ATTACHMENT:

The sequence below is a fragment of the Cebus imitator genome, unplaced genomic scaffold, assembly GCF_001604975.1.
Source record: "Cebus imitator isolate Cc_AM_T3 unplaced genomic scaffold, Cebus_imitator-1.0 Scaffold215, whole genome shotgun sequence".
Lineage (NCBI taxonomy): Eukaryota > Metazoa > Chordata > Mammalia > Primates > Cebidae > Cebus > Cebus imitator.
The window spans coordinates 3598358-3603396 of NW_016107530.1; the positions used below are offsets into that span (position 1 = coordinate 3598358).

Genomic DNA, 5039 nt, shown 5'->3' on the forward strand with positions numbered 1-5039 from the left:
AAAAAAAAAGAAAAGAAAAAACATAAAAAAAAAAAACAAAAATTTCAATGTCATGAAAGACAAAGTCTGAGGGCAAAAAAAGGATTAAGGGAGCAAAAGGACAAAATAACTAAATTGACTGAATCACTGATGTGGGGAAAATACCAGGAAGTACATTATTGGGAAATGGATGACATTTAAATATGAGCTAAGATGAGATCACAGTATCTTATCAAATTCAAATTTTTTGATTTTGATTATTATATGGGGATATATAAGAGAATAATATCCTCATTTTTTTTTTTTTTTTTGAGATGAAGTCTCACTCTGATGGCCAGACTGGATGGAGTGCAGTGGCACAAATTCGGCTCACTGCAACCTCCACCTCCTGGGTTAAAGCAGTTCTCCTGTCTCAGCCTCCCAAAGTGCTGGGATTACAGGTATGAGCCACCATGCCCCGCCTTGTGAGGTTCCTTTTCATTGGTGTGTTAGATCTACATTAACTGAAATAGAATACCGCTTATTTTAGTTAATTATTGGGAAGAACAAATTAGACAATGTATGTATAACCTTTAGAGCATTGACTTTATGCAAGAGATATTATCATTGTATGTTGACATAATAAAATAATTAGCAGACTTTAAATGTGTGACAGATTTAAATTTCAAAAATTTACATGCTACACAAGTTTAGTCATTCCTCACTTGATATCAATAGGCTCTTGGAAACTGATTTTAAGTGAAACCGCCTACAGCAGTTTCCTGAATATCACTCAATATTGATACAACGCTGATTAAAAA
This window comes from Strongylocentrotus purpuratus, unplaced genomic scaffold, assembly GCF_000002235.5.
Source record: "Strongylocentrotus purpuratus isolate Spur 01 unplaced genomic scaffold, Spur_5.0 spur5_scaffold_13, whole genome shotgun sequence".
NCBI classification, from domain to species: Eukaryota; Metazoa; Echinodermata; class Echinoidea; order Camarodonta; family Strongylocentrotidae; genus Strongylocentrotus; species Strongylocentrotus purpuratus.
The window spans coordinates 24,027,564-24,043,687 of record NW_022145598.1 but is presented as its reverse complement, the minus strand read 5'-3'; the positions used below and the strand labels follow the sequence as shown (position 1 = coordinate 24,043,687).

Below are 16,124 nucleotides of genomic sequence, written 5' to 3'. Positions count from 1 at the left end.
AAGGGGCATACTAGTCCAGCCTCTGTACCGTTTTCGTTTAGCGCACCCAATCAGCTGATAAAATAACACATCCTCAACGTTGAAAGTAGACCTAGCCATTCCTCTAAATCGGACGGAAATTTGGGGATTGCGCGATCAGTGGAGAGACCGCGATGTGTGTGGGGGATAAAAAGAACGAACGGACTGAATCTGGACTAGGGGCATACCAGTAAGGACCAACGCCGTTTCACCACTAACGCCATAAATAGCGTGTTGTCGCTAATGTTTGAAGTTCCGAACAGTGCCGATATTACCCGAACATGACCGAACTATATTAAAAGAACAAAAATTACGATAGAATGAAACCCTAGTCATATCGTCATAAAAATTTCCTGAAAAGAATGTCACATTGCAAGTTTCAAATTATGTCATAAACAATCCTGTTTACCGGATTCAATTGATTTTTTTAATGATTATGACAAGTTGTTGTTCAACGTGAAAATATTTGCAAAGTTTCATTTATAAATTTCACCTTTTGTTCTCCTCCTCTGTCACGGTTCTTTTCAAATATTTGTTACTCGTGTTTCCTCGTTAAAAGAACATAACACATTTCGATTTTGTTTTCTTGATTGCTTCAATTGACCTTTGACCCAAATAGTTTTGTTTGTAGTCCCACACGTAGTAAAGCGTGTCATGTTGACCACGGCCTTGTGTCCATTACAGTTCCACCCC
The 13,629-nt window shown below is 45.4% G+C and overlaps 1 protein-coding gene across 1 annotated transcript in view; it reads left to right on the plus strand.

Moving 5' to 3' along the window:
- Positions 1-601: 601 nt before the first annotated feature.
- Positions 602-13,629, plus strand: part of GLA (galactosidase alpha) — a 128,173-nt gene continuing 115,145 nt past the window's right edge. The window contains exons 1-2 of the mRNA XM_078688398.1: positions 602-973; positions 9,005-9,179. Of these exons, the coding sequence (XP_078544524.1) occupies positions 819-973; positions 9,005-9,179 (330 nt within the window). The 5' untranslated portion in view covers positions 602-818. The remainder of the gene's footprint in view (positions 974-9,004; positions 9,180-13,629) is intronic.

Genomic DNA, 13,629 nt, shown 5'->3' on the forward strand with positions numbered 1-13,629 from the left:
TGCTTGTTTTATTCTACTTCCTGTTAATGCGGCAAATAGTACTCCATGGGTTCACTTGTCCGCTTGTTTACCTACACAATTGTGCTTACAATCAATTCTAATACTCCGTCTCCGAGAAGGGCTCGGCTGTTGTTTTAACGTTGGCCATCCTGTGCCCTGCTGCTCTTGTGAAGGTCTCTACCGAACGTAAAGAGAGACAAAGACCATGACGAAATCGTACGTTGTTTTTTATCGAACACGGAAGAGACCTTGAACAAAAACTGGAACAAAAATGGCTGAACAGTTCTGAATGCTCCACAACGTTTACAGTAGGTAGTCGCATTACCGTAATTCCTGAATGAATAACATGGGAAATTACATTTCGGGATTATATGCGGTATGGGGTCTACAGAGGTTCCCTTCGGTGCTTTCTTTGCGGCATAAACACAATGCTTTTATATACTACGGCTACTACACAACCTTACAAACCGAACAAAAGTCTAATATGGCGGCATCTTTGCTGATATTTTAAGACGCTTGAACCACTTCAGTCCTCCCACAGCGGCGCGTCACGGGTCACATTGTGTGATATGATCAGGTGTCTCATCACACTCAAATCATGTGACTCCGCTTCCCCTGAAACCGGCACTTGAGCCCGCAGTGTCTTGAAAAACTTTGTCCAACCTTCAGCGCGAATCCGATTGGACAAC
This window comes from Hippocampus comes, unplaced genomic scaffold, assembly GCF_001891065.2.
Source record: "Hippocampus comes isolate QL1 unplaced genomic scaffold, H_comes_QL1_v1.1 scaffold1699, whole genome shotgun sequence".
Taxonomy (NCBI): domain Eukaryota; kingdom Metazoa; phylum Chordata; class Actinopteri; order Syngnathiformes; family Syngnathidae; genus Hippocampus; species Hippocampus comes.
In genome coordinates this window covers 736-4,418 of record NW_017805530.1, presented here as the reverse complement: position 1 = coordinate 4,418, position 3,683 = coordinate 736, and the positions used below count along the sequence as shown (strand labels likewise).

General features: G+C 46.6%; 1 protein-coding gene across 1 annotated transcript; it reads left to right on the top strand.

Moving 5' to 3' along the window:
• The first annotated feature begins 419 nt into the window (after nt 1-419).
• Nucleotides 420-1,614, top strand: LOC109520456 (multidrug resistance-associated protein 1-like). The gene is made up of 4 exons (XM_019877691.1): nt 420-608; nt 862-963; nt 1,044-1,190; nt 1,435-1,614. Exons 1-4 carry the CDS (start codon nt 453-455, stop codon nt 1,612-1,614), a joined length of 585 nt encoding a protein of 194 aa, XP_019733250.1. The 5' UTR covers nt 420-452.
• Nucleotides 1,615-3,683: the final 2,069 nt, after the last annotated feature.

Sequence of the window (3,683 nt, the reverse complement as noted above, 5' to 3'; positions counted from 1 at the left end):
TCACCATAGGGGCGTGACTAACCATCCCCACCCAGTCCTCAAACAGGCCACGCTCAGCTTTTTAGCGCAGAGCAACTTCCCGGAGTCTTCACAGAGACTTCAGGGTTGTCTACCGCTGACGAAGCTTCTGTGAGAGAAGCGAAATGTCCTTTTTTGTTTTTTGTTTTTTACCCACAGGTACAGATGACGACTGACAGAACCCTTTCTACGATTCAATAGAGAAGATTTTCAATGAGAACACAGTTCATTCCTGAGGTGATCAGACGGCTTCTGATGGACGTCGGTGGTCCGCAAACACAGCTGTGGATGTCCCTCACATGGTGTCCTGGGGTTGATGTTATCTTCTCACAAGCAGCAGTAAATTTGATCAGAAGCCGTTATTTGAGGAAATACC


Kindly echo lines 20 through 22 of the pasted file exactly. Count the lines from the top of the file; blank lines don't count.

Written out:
Source record: "Hippocampus comes isolate QL1 unplaced genomic scaffold, H_comes_QL1_v1.1 scaffold1699, whole genome shotgun sequence".
Taxonomy (NCBI): domain Eukaryota; kingdom Metazoa; phylum Chordata; class Actinopteri; order Syngnathiformes; family Syngnathidae; genus Hippocampus; species Hippocampus comes.
In genome coordinates this window covers 736-4,418 of record NW_017805530.1, presented here as the reverse complement: position 1 = coordinate 4,418, position 3,683 = coordinate 736, and the positions used below count along the sequence as shown (strand labels likewise).